- The Washington Times - Friday, May 6, 2005

RIGA, Latvia. — Talbot’s spilled all over the Riga Radisson Hotel last week. Brooks Brothers had a go too, from the looks of it. In fact, hundreds of Bush administration staffers were enjoying an agreeable Baltic springtime, preparing for the president’s meeting with Latvian President Vaira Vike-Freiberga and her colleagues from nearby Lithuania and Estonia.

The preppy invasion isn’t remarkable just because Latvians don’t wear chinos, whale belts or tartan plaid. Folks here live a distinctly post-communist life, still shaking off the hangover of 50 years of Soviet occupation. But since most Rigans are Russian, welcoming the Americans is like politely holding open the henhouse door for a phalanx of foxes.

While Mr. Bush meets with his Baltic contemporaries, more than a third of Latvia couldn’t care less: local Russians, especially the youth. Many Latvian young people I spoke with also shrug off the visit but are proud to have the world watching.

They should be. Latvia’s economic growth rivals that of any leading European Union nation while unemployment is dropping like a stone. Mortgages are flowing freely into the community at interest rates better than those in America, backed by pots of cheap money from the European Bank of Reconstruction and Development. But beneath this veneer of accomplishment, very real and deliberate racial discrimination stinks up the place.

Ethnic Russians, most living here for generations, were flatly denied citizenship when the Communist Party was run out in the early 1990s. Of course, after World War II the Soviets’ deliberate “Russification” policy resulted in almost 10 Russians “immigrating” for each Latvian forcefully deported to Josef Stalin’s labor camps. As a result, today up to 550,000 of the nation’s 2.3 million inhabitants are Russian.

But in fact, Latvia is one of the thorniest battlegrounds of modern times. Nationalist sentiment is rooted somewhat in widespread collaboration with Nazi Germany, when Latvians fought to end a year of Soviet occupation in 1941. Later the Soviets, sweeping out the Nazis, picked up their own Latvian supporters. Across decades, many Latvians who chose sides fought their own brothers and cousins. This unique divide still inspires a lot of finger-pointing.

Nowadays, the Nazi Waffen-SS is more fashionable here. Recently, as Russian children marched to protest official cancellation of more than half their native language instruction, SS veterans gathered nearby to march in celebration of their Nazi past. Meanwhile, Russians born and raised in the country can’t vote, join the police, or even staff key industries.

Unlike any other residents, Russians who want citizenship must endure a Latvian language proficiency exam. The accompanying bureaucracy takes sometimes up to a year to finalize applications. Meanwhile, passports are held for paperwork purposes and the Byzantine process frustrates applicants at every turn.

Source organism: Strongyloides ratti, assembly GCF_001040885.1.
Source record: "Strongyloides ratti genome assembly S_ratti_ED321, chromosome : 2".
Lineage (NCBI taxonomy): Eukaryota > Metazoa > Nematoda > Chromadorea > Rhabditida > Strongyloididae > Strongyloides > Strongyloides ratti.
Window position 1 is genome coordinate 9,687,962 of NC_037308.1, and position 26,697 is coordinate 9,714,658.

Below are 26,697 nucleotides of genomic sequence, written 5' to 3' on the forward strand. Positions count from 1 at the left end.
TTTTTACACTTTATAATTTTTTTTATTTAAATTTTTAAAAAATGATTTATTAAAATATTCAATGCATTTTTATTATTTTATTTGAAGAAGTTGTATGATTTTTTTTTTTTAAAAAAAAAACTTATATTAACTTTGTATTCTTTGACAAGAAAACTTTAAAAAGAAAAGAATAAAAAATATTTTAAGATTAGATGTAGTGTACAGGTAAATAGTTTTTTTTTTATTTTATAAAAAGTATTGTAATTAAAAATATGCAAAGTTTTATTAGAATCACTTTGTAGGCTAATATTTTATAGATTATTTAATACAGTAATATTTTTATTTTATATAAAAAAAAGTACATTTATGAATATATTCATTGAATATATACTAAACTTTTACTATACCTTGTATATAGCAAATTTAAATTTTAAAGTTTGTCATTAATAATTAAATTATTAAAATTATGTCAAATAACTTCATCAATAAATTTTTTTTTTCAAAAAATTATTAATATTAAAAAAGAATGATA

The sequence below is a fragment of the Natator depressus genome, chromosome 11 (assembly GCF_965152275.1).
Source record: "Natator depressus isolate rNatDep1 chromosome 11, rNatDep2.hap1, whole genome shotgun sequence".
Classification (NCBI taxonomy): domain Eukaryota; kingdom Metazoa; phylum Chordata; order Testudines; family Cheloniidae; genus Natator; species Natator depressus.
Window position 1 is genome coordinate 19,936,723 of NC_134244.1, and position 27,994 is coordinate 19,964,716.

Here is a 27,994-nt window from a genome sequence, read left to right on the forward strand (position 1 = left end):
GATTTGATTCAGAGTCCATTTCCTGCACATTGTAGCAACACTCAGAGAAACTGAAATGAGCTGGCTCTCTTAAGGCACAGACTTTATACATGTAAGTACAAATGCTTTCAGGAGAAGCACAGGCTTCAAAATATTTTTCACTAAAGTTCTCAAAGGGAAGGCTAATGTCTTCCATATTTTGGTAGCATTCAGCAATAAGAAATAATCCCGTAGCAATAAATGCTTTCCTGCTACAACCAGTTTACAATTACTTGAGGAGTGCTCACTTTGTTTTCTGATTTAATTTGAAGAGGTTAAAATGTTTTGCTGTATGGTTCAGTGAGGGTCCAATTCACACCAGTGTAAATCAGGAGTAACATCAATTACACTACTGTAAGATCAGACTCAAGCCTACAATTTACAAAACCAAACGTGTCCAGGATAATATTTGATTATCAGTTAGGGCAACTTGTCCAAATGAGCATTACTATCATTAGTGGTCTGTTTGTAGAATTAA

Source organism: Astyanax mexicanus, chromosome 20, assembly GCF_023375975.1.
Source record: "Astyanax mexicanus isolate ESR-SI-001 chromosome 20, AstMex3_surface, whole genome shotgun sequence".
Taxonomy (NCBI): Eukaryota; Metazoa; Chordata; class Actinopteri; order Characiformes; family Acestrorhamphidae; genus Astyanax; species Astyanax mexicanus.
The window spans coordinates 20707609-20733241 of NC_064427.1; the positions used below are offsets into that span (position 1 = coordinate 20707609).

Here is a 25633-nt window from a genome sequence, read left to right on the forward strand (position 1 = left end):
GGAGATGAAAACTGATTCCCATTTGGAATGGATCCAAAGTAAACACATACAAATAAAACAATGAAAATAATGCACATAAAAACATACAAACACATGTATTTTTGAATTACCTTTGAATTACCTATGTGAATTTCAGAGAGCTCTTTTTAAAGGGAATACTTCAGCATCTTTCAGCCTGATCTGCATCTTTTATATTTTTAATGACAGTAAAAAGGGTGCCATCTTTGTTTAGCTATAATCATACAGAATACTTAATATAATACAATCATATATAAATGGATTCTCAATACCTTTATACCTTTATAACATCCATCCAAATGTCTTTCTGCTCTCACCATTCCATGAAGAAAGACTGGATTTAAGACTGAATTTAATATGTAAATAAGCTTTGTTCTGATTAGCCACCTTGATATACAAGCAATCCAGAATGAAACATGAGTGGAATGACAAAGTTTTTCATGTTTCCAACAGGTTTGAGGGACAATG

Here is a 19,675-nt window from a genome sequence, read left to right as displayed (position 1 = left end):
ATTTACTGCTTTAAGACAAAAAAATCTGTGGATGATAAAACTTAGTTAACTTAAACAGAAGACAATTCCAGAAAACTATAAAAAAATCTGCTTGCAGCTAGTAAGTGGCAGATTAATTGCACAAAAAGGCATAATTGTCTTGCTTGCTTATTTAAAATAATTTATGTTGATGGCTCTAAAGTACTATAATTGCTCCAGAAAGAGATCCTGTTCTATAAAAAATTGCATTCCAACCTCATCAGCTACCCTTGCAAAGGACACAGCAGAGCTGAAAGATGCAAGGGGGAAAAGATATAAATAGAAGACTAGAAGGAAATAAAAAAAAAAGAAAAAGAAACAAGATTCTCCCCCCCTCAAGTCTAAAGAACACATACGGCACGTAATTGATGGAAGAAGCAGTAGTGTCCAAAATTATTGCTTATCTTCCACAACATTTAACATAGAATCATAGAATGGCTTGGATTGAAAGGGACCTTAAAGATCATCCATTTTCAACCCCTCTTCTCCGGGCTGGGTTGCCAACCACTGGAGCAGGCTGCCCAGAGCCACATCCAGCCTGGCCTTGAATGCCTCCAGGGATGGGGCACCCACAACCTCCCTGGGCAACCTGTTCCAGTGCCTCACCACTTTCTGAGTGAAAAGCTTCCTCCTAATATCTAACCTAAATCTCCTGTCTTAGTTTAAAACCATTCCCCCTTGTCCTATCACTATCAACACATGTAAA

But local Russians like Alexander Nacharov aren’t much concerned about citizenship. Born and raised in Latvia, his Russian parents sent him to Moscow where he graduated from TOURO College in finance. Today, as the head of Baltic operations for a leading global investment firm, he embodies the “noncitizen” debate. Like many Russians at the entrepreneurial core of Latvia, he is unwilling to forgo the international travel associated with his nascent business.

“I am Russian to my toes,” Mr. Nacharov told me over lunch in Jurmala, the picturesque nearby Baltic Sea resort. “I am also very proud of my Latvian roots. I don’t think I truly suffer from discrimination; it’s more an inconvenience, like a traffic jam.”

In fact, his opinion mirrored those of most young Latvians I met: Only politicians really care about this debate. Comments by a Latvian legislator or Russian President Vladimir Putin on the issue, are ignored by most of the young professional class.

Despite popular indifference, the “noncitizen” issue repeatedly lights up the political landscape. Mrs. Vike-Freiberga has moved in the right direction recently, mostly because her anti-Soviet administration now recognizes Russia-oriented investment fuels its economic growth. As the historical crossroads of Eastern Europe, Latvia better hope it stays that way: Their economic opportunity will remain anchored in Russia for decades.

Perhaps the Bush Summit will help steer the Latvians away from this reeking policy of discrimination. But for everyday Latvians and Russians, who still rarely mix, the visit is politics as usual. “We know the debate must work itself out soon,” Mr. Nacharov told me. “Meanwhile, I am a man without a country who is willing to wait and see.”

Michael R. Caputo, a free-lance writer in Miami, previously worked for the election campaigns of U.S. President George H.W. Bush and Russian President Boris Yeltsin.

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